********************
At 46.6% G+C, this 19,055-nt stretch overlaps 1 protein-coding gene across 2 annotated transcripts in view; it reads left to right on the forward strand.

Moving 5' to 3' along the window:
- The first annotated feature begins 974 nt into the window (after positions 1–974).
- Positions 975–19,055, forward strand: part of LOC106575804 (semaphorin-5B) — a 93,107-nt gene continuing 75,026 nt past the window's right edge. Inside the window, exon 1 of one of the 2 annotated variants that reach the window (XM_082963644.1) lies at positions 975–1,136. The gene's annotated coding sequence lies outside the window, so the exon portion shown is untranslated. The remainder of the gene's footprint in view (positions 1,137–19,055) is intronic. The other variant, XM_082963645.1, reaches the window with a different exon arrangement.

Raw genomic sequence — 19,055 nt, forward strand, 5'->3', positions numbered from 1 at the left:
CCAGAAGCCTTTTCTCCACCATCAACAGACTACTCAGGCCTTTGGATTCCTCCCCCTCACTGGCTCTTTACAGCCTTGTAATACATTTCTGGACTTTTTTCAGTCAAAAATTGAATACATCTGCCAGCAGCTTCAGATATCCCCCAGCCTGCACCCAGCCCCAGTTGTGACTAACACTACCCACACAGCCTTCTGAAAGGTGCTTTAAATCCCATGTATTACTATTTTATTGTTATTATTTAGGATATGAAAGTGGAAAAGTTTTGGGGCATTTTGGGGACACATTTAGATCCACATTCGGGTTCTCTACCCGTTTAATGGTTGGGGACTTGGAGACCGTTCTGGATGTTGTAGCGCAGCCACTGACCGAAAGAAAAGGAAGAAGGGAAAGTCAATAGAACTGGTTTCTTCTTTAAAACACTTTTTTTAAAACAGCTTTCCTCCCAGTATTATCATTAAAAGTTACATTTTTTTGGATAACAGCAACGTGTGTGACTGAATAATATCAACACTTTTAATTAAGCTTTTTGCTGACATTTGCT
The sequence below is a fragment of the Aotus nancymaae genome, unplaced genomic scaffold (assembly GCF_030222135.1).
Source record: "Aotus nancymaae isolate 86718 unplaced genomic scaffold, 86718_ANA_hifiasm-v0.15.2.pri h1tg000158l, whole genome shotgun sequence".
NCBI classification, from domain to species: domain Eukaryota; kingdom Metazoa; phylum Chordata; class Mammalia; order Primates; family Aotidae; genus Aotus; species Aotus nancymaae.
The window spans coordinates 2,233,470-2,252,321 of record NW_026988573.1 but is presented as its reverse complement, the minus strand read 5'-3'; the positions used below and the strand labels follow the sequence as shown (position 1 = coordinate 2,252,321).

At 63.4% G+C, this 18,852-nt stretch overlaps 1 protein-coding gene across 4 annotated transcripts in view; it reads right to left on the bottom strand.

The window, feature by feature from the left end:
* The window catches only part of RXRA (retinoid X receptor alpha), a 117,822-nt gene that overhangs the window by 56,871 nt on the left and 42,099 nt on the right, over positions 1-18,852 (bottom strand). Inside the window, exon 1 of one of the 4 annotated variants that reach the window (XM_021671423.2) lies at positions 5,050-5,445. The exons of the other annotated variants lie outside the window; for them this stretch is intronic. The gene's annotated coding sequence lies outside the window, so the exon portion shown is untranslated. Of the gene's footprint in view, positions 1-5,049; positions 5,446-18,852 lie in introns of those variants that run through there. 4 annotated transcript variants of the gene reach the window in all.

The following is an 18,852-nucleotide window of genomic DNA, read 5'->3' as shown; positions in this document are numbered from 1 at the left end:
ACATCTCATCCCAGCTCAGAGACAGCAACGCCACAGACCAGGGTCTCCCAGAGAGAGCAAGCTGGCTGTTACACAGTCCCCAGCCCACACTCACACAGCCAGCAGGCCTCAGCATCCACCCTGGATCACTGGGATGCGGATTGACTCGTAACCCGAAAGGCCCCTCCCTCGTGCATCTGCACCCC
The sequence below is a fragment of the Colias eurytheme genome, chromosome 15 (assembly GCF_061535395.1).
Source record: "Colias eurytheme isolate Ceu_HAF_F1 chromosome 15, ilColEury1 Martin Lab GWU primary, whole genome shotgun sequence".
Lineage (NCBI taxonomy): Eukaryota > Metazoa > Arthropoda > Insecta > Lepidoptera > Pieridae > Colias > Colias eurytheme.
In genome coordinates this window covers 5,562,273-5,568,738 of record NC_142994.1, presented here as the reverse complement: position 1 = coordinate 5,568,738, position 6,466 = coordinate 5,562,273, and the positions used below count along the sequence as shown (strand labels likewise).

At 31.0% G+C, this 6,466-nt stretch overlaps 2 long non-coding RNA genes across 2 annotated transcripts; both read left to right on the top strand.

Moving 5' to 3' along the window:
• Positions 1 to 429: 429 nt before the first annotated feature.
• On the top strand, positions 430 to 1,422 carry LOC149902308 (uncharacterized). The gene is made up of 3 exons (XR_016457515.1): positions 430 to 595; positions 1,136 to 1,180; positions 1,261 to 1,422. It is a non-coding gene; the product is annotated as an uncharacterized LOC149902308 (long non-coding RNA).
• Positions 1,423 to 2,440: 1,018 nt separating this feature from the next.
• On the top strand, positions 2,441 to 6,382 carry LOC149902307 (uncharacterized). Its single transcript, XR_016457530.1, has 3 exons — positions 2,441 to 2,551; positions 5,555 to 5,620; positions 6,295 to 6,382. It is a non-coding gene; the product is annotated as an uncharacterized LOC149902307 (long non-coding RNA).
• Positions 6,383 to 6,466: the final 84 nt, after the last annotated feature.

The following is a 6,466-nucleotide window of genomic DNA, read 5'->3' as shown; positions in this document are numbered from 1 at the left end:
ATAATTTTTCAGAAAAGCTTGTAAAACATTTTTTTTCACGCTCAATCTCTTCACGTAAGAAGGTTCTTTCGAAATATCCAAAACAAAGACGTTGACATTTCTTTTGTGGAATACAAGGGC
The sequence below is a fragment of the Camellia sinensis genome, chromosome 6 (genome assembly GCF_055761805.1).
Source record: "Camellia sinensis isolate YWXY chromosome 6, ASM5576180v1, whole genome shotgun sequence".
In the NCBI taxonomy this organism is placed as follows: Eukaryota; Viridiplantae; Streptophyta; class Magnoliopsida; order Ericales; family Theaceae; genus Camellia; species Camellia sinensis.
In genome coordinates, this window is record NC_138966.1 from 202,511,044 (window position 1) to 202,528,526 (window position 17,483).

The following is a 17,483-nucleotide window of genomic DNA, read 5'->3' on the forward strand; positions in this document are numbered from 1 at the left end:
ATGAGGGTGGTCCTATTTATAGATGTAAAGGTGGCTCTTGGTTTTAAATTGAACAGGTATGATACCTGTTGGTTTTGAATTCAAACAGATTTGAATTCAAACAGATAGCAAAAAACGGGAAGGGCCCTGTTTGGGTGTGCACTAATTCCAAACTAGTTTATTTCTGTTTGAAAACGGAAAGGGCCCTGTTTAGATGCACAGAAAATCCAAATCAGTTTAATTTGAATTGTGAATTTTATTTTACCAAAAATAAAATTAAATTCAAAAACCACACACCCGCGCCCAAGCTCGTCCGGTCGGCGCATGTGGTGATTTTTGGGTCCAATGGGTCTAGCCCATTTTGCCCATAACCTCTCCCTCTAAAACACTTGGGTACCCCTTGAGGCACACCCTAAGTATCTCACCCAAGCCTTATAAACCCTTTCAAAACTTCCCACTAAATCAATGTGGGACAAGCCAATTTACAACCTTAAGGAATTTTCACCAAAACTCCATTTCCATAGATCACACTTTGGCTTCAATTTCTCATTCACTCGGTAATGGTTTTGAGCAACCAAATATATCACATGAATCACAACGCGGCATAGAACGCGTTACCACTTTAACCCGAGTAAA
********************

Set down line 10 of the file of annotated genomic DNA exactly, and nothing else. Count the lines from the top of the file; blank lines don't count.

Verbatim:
The window spans coordinates 2,233,470-2,252,321 of record NW_026988573.1 but is presented as its reverse complement, the minus strand read 5'-3'; the positions used below and the strand labels follow the sequence as shown (position 1 = coordinate 2,252,321).